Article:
Despite being quite an abstracted inspiration from the screen, the final images show no relevance to the physical screen but are reminiscent of screen aesthetics with the neon colours. The LED represents a single tiny pixel, yet it presents itself as a large, colourful organic form here.

Try at home

This image shows my top-down setup; the camera was mounted above the drawing area. For the instructions and code to run the program in Arduino, use this tutorial.


For the exhibition, large scale paintings offer a more physical experience. On a separate screen, the participants set the colour changes for the 3-second painting interval, which programs a pointer with an LED light. A camera sits in front of the participants to capture their movement. The risk of this setup is that the participants' clothes or bodies will appear in the image. Their final piece is presented on a large screen, along with others. To mirror the role of pixels, each of the individual paintings can come together to form an image.

Tags: deconstructing, interact, colours, image, pixels, performance, projection, popular, how it works


In his article, Frank Chimero refers to the digital screen as being in a state of flux (having the ability to change). He considered Eadweard Muybridge’s zoopraxiscope as a precursor of screens and screen practice because of its ability to use light and image to reanimate still photographs. Since this invention, we have seen a plethora of electronic and digital methods for lighting and displaying images on surfaces. If we perceive these technologies to offer renderings of change, all screens become a combination of three elements: colour, light and movement in time.


Daniel Canogar is a Spanish artist who works with new and old technologies. His work Icaro references the old Greek legend of the same name and recreates the fall. The photographs are printed on duraclear film and adhere to a plexiglass shelf that is mounted perpendicular to a wall. A spotlight shines down from above, casting a shadow of image against the wall. This setup is a projector in which the image does not move.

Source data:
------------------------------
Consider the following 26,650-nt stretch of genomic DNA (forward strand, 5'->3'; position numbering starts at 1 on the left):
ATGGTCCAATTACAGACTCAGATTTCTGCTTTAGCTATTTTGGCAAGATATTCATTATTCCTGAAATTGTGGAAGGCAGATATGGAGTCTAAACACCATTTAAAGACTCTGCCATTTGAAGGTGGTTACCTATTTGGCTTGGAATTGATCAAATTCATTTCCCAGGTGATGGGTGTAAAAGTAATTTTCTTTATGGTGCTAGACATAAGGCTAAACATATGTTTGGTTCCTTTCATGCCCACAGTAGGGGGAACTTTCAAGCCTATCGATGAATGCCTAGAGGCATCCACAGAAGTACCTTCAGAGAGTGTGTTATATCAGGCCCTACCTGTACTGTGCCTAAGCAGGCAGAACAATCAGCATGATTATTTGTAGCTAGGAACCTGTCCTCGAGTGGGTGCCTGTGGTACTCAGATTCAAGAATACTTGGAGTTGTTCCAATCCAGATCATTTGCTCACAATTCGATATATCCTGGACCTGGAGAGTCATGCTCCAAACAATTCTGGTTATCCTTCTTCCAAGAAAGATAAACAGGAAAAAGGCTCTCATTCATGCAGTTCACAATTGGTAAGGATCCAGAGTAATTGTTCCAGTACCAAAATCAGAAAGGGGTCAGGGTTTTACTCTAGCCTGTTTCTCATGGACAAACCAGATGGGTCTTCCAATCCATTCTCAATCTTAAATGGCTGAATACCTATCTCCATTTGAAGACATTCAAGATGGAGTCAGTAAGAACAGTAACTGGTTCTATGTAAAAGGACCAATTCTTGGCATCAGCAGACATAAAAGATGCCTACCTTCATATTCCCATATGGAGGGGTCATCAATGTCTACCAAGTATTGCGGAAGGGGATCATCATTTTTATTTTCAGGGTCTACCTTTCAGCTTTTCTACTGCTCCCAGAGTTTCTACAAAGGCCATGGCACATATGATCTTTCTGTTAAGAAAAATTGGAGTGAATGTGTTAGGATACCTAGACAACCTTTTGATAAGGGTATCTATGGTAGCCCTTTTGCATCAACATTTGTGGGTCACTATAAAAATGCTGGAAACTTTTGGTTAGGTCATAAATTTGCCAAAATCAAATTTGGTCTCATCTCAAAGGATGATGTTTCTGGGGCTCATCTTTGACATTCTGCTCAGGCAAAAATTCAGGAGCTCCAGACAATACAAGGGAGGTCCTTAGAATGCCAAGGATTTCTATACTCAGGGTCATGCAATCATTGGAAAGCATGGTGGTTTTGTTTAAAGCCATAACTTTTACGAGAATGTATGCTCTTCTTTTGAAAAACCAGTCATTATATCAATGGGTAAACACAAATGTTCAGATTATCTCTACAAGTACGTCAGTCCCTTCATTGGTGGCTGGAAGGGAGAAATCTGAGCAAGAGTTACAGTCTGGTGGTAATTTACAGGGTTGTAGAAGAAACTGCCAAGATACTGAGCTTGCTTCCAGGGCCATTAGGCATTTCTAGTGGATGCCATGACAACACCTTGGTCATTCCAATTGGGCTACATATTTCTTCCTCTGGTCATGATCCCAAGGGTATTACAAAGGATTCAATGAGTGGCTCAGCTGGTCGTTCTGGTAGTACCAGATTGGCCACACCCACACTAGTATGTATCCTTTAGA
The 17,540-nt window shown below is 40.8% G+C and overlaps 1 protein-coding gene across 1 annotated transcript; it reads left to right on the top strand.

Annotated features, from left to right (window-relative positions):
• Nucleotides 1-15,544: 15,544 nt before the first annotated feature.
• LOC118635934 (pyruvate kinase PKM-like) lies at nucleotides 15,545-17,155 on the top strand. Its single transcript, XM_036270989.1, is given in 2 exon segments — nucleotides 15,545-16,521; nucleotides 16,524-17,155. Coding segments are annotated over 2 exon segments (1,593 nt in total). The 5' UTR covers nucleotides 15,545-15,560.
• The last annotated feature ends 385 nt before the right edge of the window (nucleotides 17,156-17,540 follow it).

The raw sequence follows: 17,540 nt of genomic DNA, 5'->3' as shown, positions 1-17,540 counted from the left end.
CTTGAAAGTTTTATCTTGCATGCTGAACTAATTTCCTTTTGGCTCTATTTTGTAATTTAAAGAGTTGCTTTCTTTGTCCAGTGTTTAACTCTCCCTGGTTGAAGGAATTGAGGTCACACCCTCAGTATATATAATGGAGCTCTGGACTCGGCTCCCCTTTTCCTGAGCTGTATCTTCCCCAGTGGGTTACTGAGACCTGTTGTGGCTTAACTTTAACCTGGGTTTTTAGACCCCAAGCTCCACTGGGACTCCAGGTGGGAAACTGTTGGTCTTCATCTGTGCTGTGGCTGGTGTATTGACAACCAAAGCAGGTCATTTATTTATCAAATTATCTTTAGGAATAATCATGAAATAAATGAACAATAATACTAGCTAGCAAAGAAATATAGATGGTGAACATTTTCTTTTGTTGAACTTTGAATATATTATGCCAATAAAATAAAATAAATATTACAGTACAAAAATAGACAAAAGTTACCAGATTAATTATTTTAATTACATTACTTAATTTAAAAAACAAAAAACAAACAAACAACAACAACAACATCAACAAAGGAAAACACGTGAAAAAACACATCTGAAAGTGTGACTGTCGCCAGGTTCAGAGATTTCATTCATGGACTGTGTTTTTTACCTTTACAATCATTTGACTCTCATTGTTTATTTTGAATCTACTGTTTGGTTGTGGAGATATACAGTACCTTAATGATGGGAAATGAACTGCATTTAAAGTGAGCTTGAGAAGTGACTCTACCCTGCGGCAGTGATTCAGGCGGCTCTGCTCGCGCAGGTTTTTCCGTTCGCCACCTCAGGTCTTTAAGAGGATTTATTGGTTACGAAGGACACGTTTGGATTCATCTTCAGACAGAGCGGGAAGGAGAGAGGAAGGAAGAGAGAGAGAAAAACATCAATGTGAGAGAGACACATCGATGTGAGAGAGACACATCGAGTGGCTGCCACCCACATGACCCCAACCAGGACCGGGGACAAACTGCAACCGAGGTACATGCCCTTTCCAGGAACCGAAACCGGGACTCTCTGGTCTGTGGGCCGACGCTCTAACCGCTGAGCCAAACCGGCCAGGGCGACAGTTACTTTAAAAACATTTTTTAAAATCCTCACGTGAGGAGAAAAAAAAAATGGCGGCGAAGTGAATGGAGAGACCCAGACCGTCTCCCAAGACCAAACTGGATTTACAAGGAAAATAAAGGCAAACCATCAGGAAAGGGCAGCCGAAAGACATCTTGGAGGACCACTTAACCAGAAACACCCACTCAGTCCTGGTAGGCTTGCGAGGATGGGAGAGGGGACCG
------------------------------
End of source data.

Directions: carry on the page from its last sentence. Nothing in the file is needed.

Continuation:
Icaro 2002
Icaro 2002

Other projectors

Magic lantern and film slide projectors are analogue technologies that also shine light through images. In magic lantern performances, the entertainer changes the slides and adds exciting commentary to build the narrative. Film slide projectors present a slideshow of static images which can illicit oral explanation or dialogue. While the images are static in both projectors, the passage of time and change is driven by human manipulation-verbal story telling, interchanging the slides. 

The digital screens we see today are also projectors but the images they show are dynamic and have the ability to change automatically. 


Choice of Images

Reflecting on feedback from the previous experiments thus far, I chose images that were from my phone’s camera roll. In this case I choose landscapes which I thought provided a good cross section of neutrality but something that we all see and have a photo of in our phone. By choosing an image, instead of drawing directly on the plastic for example, I can reimagine images and our relationship to them.

Printing the images

The first attempt for printing the images did not go too well. The pictures I had chosen were too light and transparent that the shadow cast was weak. For the next round of printing, I increased the contrast and saturation significantly. The resulting shadows were rich and colourful. I used double sided tape to adhere the film to acrylic.

Increasing saturation is important for lighter colours


I tested this experiment during the day (using natural light) and the night (using a torch). The natural light created a warm inviting tone, while during the night, the projections conjured a mysterious tone. There is more control over the intensity, angle and position of the light during the night. 


Because there is more light, you can see both the shadow and the film. 

Variations in colour are more pronounced during the day than at night.

The flexibility of the film can create an illusion of peeling something off.



The angle and position of the light affects what part of the image is cast in the shadow.

The distance between the image and the wall affects the detail. The closer it is, the more detail is preserved.

Tags: defamiliarising, deconstructing, conceptual, questioning, performance, projection